Research Papers On Male Domestic Violence

Research Papers On Male Domestic Violence-67
Citation: Kreager, Derek A.; Felson, Richard B.; Warner, Cody; Wenger, Marin R.

Citation: Kreager, Derek A.; Felson, Richard B.; Warner, Cody; Wenger, Marin R.

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Men, women or transgender people in straight, gay or lesbian relationships can perpetrate or experience it.

So does this mean domestic violence is gender neutral?

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The controversy over NFL star Ray Rice and the instance of domestic violence he perpetrated, which was caught on video camera, stirred wide discussion about sports culture, domestic violence and even the psychology of victims and their complex responses to abuse.

Is gender irrelevant to prevention efforts and to responding to survivors’ needs? Globally, direct experience of being subjected to domestic violence is greater among women then among men.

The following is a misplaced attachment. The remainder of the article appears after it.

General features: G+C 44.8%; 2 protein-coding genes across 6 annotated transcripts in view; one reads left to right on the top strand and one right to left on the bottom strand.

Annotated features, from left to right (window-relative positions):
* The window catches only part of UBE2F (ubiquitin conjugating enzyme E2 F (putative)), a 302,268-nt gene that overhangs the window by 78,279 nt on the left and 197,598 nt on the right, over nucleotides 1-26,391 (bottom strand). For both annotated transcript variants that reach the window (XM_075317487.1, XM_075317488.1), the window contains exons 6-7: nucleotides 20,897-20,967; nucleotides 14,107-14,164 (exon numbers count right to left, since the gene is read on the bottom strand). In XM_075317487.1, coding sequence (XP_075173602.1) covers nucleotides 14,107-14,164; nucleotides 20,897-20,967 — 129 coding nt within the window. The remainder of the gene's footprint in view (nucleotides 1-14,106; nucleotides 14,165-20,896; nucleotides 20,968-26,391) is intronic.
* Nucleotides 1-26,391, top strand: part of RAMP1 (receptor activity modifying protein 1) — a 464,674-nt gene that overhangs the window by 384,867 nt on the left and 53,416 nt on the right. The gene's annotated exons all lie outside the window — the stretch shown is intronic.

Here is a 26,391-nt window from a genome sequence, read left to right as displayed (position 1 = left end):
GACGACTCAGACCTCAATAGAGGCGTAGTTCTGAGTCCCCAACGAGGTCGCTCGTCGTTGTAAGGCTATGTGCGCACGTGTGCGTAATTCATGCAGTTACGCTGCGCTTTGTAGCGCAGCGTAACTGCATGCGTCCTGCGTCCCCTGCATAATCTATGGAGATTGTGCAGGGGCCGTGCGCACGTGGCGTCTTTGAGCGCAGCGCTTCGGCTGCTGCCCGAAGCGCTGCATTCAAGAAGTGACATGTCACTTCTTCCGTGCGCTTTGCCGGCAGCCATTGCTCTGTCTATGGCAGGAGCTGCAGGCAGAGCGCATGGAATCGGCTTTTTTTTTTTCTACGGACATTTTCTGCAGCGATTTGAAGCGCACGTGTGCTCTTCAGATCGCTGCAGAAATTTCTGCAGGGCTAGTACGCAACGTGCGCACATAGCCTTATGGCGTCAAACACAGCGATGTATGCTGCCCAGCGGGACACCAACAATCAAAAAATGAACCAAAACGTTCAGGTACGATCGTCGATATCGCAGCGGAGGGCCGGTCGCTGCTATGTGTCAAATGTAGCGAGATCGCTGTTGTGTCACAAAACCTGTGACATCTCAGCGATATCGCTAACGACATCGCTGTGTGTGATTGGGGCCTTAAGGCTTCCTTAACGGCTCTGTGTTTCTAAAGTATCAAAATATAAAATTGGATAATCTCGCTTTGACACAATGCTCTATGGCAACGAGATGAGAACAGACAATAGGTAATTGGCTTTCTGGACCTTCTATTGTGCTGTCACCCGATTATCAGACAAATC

In the UK, 27% of women and 13% of men have experienced some form of domestic abuse in their lifetime.

This figure is supported by the findings of a 2013 peer-reviewed metastudy — the most rigorous form of research analysis — published in the leading academic journal Science.

That metastudy found that “in 2010, 30.0% [95% confidence interval (CI) 27.8 to 32.2%] of women aged 15 and over have experienced, during their lifetime, physical and/or sexual intimate partner violence.” The prevalence found among high-income regions in North America was 21.3%.

In 2015, domestic violence drew a national spotlight again when the South Carolina newspaper, the Post and Courier, won a Pulitzer Prize for its investigation of women who were abused by men and had been dying at a rate of one every 12 days.

The research on domestic violence, referred to more precisely in academic literature as “intimate partner violence” (IPV), has grown substantially over the past few decades.


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